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In this episode, Heather speaks with Danny Langloss, City Manager at City of Dixon in Illinois about his leadership style, the importance of showing appreciation for those we lead, a time when he was not the best version of himself, and much more.
- There is a delicate balance, for the leader, on being self-aware and managing emotions.
- There is a big difference between being very aware of who we are and how we are feeling, than how others are feeling or responding to who we are.
- We should have robust personal and organizational or team mission to hold on to when things get tough. That is our north star
- The leadership journey is not simple or easy.
- We’ve got to show the right amount of care first, before we can focus on productivity and timelines.
Danny Langloss currently serves as the City Manager at Dixon, Illinois.
Danny is a leadership speaker and coach specializing in leadership mindset, employee engagement, creating high performing teams, cultures of leadership, organizational excellence, change leadership, and crisis leadership. He is driven to inspire, motivate, and help individuals and organizations reach their full potential.
Danny believes the best way to predict the future is to create it. He is a lifelong student of leadership with more than 13 years of executive leadership experience. Danny is fueled by the value of being committed to excellence and is constantly looking for new, progressive strategies that drive employee engagement, ownership, and excellence.
Over the past 5 years, Danny has served as the keynote speaker for national and state conferences on leadership, substance use disorder, brain health, and protecting children from child predators.
Honestly, it bothers me not to be in law enforcement. There’s so much change that needs to happen in that great profession.
Before becoming the City Manager, I was getting ready to run for the International Chiefs of Police on four premises: first was leadership, developing leaders, and forefronting meaningful, progressive change. Second was to build meaningful strong relationships with communities of color. The third was substance use disorder and addiction. The fourth was mental illness. I wish I could’ve stayed but I love Dixon. We’re doing great things at Dixon.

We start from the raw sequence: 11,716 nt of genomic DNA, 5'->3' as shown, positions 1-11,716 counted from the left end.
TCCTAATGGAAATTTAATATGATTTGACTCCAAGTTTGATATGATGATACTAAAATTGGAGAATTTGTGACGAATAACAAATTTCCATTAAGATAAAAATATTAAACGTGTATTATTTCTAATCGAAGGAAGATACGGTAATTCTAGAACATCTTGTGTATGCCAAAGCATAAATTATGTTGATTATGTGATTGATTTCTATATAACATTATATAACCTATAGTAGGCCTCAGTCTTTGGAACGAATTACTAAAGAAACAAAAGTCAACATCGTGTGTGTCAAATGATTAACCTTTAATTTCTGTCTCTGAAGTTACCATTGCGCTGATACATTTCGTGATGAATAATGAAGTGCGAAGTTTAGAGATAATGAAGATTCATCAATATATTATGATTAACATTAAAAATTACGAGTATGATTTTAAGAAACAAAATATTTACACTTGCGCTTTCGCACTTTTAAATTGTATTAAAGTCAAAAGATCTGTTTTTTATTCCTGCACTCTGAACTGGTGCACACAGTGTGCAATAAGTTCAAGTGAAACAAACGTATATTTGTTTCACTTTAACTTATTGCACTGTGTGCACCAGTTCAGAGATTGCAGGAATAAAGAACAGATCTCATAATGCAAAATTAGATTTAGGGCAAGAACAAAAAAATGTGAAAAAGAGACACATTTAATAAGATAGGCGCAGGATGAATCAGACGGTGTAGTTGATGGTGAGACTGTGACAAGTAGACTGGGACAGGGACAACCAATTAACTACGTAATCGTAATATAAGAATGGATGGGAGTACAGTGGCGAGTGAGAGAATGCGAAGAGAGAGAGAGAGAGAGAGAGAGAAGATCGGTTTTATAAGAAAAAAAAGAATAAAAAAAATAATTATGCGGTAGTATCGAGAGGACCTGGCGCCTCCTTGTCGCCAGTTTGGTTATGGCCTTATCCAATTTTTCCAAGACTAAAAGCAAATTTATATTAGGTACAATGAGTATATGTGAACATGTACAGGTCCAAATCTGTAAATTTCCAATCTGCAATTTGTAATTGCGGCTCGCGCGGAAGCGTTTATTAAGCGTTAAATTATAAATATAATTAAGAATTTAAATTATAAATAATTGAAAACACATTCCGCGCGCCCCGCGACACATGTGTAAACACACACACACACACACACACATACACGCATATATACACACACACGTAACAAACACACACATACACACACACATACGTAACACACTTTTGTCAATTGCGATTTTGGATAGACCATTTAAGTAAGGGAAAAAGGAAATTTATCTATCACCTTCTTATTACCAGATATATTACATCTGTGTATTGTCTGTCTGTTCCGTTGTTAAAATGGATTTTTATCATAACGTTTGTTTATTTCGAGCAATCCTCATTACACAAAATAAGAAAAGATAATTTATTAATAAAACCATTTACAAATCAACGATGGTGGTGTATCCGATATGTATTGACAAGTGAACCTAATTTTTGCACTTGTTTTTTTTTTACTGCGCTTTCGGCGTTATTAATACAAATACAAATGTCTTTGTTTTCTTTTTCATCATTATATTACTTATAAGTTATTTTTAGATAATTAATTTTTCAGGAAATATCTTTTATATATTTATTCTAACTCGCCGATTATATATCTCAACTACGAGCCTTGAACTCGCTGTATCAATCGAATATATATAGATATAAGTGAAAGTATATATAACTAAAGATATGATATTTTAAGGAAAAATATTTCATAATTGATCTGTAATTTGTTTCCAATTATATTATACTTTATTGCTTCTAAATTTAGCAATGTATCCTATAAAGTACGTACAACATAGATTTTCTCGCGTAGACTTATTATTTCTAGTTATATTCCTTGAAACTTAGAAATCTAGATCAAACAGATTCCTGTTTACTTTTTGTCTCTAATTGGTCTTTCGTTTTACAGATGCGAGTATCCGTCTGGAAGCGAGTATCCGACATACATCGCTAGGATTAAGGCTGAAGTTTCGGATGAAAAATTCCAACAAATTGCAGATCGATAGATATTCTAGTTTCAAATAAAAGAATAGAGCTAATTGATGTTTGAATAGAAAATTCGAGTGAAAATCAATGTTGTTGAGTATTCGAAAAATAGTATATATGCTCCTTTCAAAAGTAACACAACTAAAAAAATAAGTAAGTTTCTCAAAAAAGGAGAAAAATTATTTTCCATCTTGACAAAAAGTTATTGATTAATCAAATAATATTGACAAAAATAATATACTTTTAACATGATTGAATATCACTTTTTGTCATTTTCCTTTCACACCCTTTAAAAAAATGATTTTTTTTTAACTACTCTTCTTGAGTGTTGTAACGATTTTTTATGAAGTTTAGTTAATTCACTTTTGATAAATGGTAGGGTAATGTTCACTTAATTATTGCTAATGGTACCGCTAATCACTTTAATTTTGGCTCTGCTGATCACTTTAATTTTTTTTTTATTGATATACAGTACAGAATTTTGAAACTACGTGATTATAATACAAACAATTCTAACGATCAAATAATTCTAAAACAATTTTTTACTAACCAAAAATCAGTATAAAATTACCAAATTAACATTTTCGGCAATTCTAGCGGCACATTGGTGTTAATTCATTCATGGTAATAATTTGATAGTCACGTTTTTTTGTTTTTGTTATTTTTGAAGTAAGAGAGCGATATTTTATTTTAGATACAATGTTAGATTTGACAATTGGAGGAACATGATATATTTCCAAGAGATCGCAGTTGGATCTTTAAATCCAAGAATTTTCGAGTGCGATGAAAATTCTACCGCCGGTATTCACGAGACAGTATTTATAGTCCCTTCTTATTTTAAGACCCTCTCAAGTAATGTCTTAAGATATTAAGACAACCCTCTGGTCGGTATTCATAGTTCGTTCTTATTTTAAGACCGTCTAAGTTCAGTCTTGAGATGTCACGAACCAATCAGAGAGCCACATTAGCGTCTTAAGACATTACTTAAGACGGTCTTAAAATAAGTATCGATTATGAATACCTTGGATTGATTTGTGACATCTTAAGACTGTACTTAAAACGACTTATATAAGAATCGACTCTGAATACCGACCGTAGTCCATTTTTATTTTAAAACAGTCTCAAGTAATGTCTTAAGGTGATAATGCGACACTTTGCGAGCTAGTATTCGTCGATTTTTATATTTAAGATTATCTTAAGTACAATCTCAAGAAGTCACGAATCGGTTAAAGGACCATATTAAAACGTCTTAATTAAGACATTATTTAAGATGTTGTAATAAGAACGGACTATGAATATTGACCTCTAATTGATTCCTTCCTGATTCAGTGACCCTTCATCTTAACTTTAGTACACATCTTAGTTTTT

We really try to create a culture that is really consistent with the feeling of getting a family where we hold each other accountable. I talk a lot about a relaxed environment, where the expectations are high and we’re going to perform to a certain level. But in a relaxed and caring environment, it’s all about inclusion, empowerment, growth, opportunity, and innovation.
It’s funny that you get different feedback the farther you move up in an organization. I just had my evaluation a couple weeks ago. I was blown away by a lot of the words and the things that our top team members have said. I would hope that my commitment to doing the things I just talked about would be reflected there.
My team is so amazing. They always rise to the occasion and that has never been more evident than during this whole COVID- 19 situation. When the state of Illinois came out with the downstate small business stabilization grant, the city had to be an applicant and every business had to be a separate application between 80-100 pages.
But our team rose to the occasion and we submitted 54 grants on behalf of our community. That is true dedication, living one’s purpose, and ownership. That is commitment. It was inspiring to be part of that, to see us deliver, and come through for our businesses.
I’ve always wanted to be in the position that gives me the ability to make the biggest difference with my current skill set. When I was a police officer, I never said I want to be the police chief. I just always wanted to be in the position that would give me the chance to make the biggest impact. Early on, that was as a patrol officer. Then it was as a detective.
I’m very passionate. One of the things I’m very passionate about is giving a face and a voice to victims of child sexual abuse. I specialized in that for ten years. I worked on these cases, and I was sent to incredible trainings. Also, I helped create our first child advocacy center.
I was very frustrated with the way victims were treated when they came forward. When I became police chief, that wasn’t a destination. That was the beginning. I used my badge as doors to create major community awareness and prevention campaigns, to raise money for our local center, and to help Erin Merryn create Erin’s law, which is the first law in the country that required age appropriate child sexual abuse prevention education in grades Pre-K through 12.
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